Introduction: Non-communicable diseases (NCDs) are highly prevalent in people living with HIV above 50 years of age and account for increasing mortality. There is little published evidence supporting person-centred, integrated models of HIV care, hypertension and diabetes treatment in southern Africa, and no data demonstrating mortality reduction. Where clinical visits for NCDs and HIV cannot be combined, integrated medication delivery presents an opportunity to streamline care and reduce patient costs. We present experiences of integrated HIV and NCD medication delivery in Eswatini and South Africa, focusing on programme successes and implementation challenges. Programmatic data from Eswatini’s Community Health Commodities Distribution (CHCD) from April 2020 to December 2021 and South Africa’s Central Chronic Medicines Dispensing and Distribution (CCMDD) from January 2016 to December 2021 were provided by programme managers and are summarized here.
Discussion: Launched in 2020, Eswatini’s CHCD provides over 28,000 people with and without HIV with integrated services, including HIV testing, CD4 cell count testing, antiretroviral therapy refills, viral load monitoring and pre-exposure prophylaxis alongside NCD services, including blood pressure and glucose monitoring and hypertension and diabetes medication refills. Communities designate neighbourhood care points and central gathering places for person-centred medication dispensing. This programme reported fewer missed medication refill appointments among clients in community settings compared to facility-based settings. South Africa’s CCMDD utilizes decentralized drug distribution to provide medications for over 2.9 million people, including those living with HIV, hypertension and diabetes. CCMDD incorporates community-based pickup points, facility “fast lanes” and adherence clubs with public sector health facilities and private sector medication collection units. There are no out-of-pocket payments for medications or testing commodities. Wait-times for medication refills are lower at CCMDD sites than facility-based sites. Innovations to reduce stigma include uniformly labelled medication packages for NCD and HIV medications.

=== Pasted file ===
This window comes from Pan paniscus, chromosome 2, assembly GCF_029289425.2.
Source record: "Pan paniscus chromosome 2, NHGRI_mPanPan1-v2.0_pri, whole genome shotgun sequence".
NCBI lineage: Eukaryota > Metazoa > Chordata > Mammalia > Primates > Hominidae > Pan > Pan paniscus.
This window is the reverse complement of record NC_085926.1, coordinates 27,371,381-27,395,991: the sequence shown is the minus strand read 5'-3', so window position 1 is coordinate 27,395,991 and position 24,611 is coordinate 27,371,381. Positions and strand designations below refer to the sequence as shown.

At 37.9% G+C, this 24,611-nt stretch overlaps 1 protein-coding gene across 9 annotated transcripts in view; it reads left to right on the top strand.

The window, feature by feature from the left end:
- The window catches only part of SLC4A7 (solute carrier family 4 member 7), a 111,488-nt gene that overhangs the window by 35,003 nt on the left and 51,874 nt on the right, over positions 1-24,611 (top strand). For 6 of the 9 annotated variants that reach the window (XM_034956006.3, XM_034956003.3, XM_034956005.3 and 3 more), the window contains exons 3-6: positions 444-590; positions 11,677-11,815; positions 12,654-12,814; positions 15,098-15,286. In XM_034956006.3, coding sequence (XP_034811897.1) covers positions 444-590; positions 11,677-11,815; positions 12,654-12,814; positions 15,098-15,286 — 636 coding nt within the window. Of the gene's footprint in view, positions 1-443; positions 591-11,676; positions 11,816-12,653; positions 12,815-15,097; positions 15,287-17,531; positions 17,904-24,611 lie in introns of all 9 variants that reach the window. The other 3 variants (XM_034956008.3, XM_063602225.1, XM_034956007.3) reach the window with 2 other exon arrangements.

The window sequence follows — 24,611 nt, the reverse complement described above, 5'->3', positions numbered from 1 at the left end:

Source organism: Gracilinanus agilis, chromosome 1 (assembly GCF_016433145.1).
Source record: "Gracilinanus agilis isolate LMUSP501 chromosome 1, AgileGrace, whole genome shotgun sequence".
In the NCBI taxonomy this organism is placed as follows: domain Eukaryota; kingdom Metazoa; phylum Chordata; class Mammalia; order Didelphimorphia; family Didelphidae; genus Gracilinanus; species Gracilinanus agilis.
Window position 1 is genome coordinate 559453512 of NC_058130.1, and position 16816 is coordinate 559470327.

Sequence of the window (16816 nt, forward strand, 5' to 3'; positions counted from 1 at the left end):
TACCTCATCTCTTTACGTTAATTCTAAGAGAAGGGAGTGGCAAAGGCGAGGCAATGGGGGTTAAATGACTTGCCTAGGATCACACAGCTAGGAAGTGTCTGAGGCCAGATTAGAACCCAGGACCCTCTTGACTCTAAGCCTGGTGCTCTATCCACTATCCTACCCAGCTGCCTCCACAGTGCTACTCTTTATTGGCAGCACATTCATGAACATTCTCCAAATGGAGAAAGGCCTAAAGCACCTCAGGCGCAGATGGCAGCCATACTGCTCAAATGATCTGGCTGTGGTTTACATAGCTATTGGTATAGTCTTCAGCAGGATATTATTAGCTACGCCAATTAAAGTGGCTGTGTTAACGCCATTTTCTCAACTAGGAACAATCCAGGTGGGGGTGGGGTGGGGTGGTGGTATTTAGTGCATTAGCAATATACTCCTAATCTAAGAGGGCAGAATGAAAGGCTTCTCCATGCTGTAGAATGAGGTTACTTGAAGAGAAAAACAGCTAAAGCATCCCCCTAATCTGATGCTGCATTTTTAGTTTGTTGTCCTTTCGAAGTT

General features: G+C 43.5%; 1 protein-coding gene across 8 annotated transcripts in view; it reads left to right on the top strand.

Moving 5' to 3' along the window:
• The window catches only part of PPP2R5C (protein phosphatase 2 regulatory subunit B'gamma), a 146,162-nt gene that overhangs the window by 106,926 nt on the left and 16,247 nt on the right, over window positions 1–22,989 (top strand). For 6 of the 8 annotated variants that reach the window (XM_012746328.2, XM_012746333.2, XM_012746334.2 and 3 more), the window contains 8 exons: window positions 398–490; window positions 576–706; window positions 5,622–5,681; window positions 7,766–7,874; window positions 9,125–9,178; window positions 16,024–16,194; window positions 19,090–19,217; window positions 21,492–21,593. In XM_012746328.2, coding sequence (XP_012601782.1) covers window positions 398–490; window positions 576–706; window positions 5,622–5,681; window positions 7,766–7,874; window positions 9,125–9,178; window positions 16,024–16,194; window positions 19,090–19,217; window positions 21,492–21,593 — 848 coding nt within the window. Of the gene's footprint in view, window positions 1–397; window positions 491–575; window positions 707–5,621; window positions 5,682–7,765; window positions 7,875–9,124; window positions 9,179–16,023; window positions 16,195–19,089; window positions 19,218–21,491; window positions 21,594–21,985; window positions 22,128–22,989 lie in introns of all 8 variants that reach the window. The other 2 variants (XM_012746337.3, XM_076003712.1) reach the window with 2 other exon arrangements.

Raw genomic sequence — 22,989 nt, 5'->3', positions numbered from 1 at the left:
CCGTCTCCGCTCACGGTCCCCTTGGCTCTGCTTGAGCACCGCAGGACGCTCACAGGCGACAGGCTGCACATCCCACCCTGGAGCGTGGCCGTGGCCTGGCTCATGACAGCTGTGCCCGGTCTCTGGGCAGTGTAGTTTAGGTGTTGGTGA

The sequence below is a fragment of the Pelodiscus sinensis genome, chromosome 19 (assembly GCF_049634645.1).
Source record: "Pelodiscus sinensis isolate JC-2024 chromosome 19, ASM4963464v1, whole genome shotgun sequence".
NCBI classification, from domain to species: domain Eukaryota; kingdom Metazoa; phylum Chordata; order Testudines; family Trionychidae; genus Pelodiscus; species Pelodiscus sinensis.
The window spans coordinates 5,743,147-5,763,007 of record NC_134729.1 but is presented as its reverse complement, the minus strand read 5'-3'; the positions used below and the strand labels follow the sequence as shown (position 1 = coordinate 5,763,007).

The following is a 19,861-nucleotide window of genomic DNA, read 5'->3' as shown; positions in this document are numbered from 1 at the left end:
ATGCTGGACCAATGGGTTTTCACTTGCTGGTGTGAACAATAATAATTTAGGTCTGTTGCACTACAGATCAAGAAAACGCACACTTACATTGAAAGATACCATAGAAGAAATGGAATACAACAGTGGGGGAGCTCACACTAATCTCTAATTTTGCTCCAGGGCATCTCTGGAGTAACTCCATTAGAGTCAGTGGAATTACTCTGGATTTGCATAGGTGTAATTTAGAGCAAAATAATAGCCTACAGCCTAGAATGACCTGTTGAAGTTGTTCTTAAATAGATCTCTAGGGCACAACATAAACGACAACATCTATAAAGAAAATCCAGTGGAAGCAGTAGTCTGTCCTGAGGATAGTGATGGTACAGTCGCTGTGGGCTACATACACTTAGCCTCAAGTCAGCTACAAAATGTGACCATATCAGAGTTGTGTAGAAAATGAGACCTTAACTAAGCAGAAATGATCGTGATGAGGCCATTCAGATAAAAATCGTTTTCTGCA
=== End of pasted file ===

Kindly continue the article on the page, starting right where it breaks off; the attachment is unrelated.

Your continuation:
Conclusions: Eswatini and South Africa demonstrate person-centred models for HIV and NCD integration through decentralized drug distribution. This approach adapts medication delivery to serve individual needs and decongest centralized health facilities while efficiently delivering NCD care. To bolster programme uptake, additional reporting of integrated decentralized drug distribution models should include HIV and NCD outcomes and mortality trends.